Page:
Raising teens - the best tips for getting through the crazy years

There is not much scarier than raising teens. We all sniggered and laughed at our ‘threenager’, but nothing is quite as crazy as a teen mid rebellion.

They will fight you for independence, but only if it’s not too scary and they don’t need to do much. 

They will fight you for responsibility, but only if they can take a week’s break from it whenever they want.

They will insist on doing everything their own way, even though their way involves a lot of couch surfing and texting.

I’ve got one teen – almost 14 – and he’s always a been a contrary kid. His teen years are already breaking me and we’ve barely begun. My second turns 13 this year too so I  do feel like I need a lie down.

I asked a bunch of mums – some fellow bloggers, some not – what their best tips for raising teens are. So, here’s some gold for raising teens in a calm, inspired way.

You might also like: 20+ tips for parenting tweens from mums in the thick of it

Raising teens - the best tips for getting through the crazy years

Keeping communication open

I try not to pry, even though it’s hard. Instead I say, “I’m here if you need me” and hover a little bit.
Tracey, mum of three, including two teens
 
Read ‘Yes Your Teen Is Crazy’…. best book ever for when your teens are becoming wayward.  Trust me, I know.
Seana, Sydney Kids, mum of four, including two older teen boys
 
The three Cs. I made these up, so they’re not a real thing but they are Confidence, Candour and Compassion. If you have instilled confidence in your teen, you can usually have confidence in them. Candour and honesty in every answer to every question. It builds openness and trust. Compassion because it’s hard being a teen. They run on intense emotions and what might seem small to us can be enormous to them.
Amy, Handbag Mafia, stepmum and mum to three
 
Even after they are driving themselves, try to drive them somewhere at least once a week. When teen boys are in the back of the car and they can’t see your face, they tend to open up more.
Clare, mum of two teen boys

Connection and communication are by far my best tools.
Kate, Picklebums, mum of four including 14-year-old twins

One-on-one time becomes so vital during the early teen years. A quiet chat at the end of the day eases the way – make it a ritual.
Bron (that’s me!), mum of three, 9, 12 and 13 years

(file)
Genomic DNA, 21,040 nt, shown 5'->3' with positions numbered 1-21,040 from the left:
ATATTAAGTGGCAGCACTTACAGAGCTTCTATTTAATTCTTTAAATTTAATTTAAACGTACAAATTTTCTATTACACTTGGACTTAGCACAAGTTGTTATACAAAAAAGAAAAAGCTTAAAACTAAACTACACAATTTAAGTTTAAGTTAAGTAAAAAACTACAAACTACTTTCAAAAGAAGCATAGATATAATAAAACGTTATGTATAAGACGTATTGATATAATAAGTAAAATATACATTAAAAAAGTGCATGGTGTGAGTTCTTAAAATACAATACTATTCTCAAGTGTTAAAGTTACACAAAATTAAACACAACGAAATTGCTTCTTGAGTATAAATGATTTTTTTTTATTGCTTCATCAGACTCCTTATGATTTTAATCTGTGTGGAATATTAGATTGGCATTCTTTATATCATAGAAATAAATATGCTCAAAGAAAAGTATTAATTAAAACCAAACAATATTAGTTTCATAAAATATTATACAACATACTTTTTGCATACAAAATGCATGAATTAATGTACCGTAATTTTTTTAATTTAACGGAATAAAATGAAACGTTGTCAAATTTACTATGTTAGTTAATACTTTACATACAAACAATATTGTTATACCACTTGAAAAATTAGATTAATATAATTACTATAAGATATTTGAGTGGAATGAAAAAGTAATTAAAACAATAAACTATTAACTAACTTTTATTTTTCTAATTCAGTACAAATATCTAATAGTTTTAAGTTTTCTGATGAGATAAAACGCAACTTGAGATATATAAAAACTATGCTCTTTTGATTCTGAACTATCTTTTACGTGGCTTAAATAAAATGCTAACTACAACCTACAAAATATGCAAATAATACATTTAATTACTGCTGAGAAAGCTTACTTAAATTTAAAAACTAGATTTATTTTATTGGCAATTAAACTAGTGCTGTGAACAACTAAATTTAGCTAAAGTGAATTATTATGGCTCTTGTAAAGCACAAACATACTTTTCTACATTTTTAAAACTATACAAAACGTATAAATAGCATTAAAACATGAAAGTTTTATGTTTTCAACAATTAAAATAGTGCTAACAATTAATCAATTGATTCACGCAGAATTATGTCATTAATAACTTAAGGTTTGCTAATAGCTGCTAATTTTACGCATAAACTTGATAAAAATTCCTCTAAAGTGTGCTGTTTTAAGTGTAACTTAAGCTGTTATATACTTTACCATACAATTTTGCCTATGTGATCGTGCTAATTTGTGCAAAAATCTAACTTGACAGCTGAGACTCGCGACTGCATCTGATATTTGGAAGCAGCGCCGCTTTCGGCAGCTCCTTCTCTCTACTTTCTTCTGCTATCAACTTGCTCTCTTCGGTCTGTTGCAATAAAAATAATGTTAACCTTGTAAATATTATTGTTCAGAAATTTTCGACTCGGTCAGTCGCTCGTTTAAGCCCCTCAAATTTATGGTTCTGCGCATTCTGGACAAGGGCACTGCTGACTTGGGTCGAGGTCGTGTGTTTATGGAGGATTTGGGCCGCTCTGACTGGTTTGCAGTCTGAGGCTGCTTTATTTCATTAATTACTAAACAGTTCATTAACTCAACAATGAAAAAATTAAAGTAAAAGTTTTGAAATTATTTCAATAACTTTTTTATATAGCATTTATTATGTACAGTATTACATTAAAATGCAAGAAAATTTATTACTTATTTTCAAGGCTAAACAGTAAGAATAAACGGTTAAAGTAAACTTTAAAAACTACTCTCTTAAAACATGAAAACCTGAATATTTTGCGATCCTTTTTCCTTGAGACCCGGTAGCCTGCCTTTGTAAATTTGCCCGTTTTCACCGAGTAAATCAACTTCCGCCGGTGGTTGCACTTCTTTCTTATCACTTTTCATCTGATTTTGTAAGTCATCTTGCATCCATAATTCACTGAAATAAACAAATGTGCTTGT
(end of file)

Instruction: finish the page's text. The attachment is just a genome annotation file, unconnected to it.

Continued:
Parenting  yourself

Fix up your own own issues if you haven’t already.
Seana, Sydney Kids, mum of four, including two older teen boys

Trust in the groundwork you have done. Trust that the values, the love and the guidance you have shown them will be enough. Have faith that whilst every move may not have been perfect, it was always done with the greatest of intentions. And thankfully and usually, that will be enough. 
Martine, The Modern Parent, mum of five boys
 
The teen years are the ‘discovery’ years – it’s when your kids peek behind the curtain and see you’re really just a little guy at the controls. Be the biggest little guy you possibly can.
Bron, mum of three, 9, 12 and 13 years
 
When the kids get older you realise that it’s not ‘me time’ you crave but ‘us time’. Getting time with your teens is really hard, so make sure you prioritise it.
Emma, mum of four boys, 13, 15, 17, 22
 
Never, ever bullshit a teen. They will sniff you out with their finely-tuned BS detector and it will not be pretty. Trust is everything when you’re raising teens.
Adelle, mum of two, 14 years and 16 years
 
We are not just raising teens, we are raising ourselves too. Go gently.
Bron, mum of three, 9, 12 and 13 years
 

Device overload

Getting my teen off his $%#@ing device is probably my hardest parenting hurdle. I tried everything to get his head out of the games and engage with life, but the only thing that has actually worked is to pay him. So, yeah, I pay my kid to talk to me and I’m okay with that.
Ally, mum of four, 6, 9, 11 and 14 years

I have the passwords for all devices for my kids. If I ever pick up their phone / computer / iPad, etc and I can’t get access, that’s an immediate ban for a month.